We need to stop being afraid of the “loony bin” and get a grip on reality – that 1 in 5 of us will get it at some point in our lives. We all need to step up and call it what it is. Suicidal thinking. Plain and simple.
Also, here’s a news flash, our brains are part of our bodies. All mental illness means is that something is affecting the ability to think clearly at a particular moment in time. Suicidal thinking is just exactly like a high fever. It’s a symptom that needs immediate attention and care, anywhere from rest & chicken soup to a trip to the ER. It’s NOT a failure of moral strength or good character.
The reality of “co-morbidity” in “co-occurring” diseases can be daunting, but it doesn’t mean it can’t be faced. For instance, I have genetic alcoholism (which is why I quit drinking alcohol 23+ years ago), unspecified bipolar, arthritis, and now (woo-freaking-hoo!) pre-diabetes. This gives me a higher than average chance of dying of one of these illnesses if I choose not to take care of myself. Therefore I swim, bike, take medicine, eat well, seek out support, and ask my family to help “keep me honest” about how I’m doing. If a person has heart disease and depression, those are co-occurring diseases, or MS and diabetes, or… fill in the two blanks with any other physical health challenges. More than 90% of all self-inflicted deaths are alcohol related. Alcohol is a nervous system depressant. If you or someone you know is drinking to cope, call it what it is. Self medicating. We need to take as good care of our selves as we do our children and our pets. Sometimes better even.
Through literature from support groups, Heartbeat & TCF, I have learned that people who are having suicidal thoughts are so relieved when someone questions them directly by saying “are you thinking of hurting or killing yourself?”, and says “I love you and don’t want you to die”. Just saying the words “Do not take your life” can reverse the impulse and start to turn the sufferer’s thoughts toward a living solution. This isn’t always so, because Kaylan’s friend questioned her closely, and because she herself was convinced that she was in no danger of dying from her most recent bout of suicidal thinking illness, she convinced her friend this was true. We didn't know what we didn't know. Including her. After all, she had lived with cycles of periodic suicidal thinking & planning for 10+ years and hadn't died, so why shouldn't she believe she would get through that last bout?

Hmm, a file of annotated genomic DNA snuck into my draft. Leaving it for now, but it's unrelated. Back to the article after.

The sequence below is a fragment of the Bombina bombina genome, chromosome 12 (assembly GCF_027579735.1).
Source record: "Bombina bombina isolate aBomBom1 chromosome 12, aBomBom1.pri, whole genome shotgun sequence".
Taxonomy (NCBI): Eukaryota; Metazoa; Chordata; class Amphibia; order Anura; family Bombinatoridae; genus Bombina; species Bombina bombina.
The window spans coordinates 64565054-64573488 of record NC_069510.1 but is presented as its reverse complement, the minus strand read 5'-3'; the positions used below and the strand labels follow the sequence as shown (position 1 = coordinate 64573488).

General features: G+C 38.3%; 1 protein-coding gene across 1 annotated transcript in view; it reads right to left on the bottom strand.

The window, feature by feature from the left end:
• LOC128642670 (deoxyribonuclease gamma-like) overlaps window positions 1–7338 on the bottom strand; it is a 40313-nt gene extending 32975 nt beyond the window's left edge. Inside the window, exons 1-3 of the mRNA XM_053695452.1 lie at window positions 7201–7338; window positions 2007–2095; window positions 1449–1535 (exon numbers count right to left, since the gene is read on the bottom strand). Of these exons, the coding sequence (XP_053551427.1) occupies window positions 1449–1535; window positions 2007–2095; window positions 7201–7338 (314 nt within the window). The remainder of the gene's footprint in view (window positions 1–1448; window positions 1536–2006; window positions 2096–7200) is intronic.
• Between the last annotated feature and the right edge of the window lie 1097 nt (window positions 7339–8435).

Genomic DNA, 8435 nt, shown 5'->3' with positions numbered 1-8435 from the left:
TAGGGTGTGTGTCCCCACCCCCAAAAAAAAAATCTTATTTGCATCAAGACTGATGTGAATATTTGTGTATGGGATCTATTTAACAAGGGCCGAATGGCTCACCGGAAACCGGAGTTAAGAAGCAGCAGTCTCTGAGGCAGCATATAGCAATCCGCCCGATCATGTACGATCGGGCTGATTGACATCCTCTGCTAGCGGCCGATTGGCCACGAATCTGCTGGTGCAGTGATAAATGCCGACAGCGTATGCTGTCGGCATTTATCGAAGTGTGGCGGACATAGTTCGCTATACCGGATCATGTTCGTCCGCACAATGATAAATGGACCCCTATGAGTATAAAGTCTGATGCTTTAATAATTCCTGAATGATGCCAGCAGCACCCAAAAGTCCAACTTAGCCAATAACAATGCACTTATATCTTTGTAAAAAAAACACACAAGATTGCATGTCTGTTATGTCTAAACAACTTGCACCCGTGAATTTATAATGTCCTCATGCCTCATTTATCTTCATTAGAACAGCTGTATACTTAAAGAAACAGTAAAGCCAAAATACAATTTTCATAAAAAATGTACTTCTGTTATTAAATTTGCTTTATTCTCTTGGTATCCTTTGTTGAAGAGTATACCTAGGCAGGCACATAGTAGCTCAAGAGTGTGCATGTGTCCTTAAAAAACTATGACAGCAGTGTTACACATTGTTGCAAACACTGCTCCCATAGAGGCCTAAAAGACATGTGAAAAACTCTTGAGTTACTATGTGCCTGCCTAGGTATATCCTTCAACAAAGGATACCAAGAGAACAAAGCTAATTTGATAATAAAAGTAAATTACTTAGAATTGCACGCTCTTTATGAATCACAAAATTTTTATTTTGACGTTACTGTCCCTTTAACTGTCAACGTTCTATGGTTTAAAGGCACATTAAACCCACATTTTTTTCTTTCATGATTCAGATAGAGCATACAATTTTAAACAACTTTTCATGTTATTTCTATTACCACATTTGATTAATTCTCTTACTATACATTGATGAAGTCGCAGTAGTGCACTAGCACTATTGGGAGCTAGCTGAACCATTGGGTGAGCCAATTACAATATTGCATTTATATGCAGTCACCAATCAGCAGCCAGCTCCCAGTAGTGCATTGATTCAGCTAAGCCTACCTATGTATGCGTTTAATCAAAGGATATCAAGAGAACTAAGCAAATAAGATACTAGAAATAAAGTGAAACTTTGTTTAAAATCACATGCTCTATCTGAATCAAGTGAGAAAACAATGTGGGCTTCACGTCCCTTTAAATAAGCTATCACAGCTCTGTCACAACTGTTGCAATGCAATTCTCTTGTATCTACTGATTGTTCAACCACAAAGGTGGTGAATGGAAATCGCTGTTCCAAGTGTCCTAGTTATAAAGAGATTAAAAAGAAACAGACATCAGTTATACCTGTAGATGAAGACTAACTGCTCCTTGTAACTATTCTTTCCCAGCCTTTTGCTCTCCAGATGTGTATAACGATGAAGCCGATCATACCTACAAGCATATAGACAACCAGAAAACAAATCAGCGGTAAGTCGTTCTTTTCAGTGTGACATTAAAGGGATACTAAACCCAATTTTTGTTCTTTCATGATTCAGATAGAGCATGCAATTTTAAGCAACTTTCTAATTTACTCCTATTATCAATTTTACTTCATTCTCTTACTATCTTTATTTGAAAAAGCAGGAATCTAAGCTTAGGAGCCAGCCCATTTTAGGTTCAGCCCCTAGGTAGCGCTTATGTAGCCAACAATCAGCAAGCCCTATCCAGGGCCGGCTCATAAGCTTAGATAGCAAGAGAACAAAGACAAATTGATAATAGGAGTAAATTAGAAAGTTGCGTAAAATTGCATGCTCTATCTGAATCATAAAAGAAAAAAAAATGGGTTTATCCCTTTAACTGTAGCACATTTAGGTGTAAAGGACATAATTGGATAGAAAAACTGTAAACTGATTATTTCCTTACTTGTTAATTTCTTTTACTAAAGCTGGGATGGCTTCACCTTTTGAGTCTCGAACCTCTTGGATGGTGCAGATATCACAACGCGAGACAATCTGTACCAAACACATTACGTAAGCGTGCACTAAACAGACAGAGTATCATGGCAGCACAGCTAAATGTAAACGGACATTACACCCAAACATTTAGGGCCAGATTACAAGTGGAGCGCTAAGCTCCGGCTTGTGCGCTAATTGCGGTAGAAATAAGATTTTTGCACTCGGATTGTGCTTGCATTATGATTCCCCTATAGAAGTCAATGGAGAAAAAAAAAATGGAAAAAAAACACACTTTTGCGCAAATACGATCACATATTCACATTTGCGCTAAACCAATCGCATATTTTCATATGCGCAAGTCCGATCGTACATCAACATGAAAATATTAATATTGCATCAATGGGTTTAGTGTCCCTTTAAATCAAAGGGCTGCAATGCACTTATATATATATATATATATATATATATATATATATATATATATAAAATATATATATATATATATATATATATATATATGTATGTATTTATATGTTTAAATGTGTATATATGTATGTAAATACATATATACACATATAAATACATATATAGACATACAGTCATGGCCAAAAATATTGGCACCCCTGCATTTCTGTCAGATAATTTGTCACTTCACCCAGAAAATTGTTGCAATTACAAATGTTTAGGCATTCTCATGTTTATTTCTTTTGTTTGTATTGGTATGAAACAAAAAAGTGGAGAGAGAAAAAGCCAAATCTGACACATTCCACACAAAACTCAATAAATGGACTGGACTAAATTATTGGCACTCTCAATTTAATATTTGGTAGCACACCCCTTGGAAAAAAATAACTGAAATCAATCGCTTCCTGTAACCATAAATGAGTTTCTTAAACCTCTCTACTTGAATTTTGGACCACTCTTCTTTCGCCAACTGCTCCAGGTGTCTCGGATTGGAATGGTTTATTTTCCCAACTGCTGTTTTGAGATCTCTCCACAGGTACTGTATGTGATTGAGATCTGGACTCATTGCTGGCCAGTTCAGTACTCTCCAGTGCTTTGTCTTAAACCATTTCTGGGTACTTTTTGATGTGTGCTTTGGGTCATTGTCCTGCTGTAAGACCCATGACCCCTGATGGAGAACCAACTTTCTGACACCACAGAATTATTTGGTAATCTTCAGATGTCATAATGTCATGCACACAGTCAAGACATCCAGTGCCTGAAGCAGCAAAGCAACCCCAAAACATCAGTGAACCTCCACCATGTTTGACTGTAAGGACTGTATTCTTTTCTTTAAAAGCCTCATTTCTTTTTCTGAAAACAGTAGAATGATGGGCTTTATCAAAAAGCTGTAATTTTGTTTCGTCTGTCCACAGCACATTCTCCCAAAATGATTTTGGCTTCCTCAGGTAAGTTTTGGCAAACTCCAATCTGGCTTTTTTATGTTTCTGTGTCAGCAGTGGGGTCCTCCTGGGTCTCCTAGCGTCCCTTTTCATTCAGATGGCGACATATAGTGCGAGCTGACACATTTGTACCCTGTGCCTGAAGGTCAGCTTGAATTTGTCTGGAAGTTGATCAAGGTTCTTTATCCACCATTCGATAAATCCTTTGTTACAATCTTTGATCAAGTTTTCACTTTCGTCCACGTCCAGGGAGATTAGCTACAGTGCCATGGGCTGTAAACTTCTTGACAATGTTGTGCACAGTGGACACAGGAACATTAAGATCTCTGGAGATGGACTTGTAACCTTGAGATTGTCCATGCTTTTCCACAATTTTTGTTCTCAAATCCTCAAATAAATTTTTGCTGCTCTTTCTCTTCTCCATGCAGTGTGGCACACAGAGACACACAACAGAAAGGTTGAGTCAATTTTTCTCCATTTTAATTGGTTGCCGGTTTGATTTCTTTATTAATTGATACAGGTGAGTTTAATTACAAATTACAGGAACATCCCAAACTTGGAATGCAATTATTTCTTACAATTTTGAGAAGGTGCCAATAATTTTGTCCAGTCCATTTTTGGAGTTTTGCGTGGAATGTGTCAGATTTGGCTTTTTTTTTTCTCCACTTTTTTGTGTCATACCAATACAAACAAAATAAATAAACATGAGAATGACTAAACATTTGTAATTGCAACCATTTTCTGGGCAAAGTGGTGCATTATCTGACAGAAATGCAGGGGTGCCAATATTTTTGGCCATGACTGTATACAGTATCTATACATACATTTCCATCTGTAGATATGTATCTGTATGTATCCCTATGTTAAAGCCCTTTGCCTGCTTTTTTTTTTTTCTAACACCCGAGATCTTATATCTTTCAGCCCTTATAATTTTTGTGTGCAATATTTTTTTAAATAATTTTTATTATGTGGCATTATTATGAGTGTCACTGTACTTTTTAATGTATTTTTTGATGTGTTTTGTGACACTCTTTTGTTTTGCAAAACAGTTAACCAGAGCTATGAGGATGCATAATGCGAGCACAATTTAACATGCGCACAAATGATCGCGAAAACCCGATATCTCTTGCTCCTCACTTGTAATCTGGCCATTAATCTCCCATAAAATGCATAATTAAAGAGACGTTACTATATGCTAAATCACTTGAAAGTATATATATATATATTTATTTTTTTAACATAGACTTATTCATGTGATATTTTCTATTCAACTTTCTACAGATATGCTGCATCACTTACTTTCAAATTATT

Mostly, I learned that suicidal thinking is the cause of suicide, and that people are so afraid and/or embarrassed by suicidal thinking that we are afraid to even call it what it is. One of my worst and most persistent “whys” is `Why did I ask if her depression was bad enough to worry about? Why didn’t I ask “are you thinking of dying again?” I didn’t ask, because I was too afraid of the answer. Instead I asked “should I be worried about your depression? Is it really bad?”, to which she answered “no”. Nobody ever wants to worry their family or friends.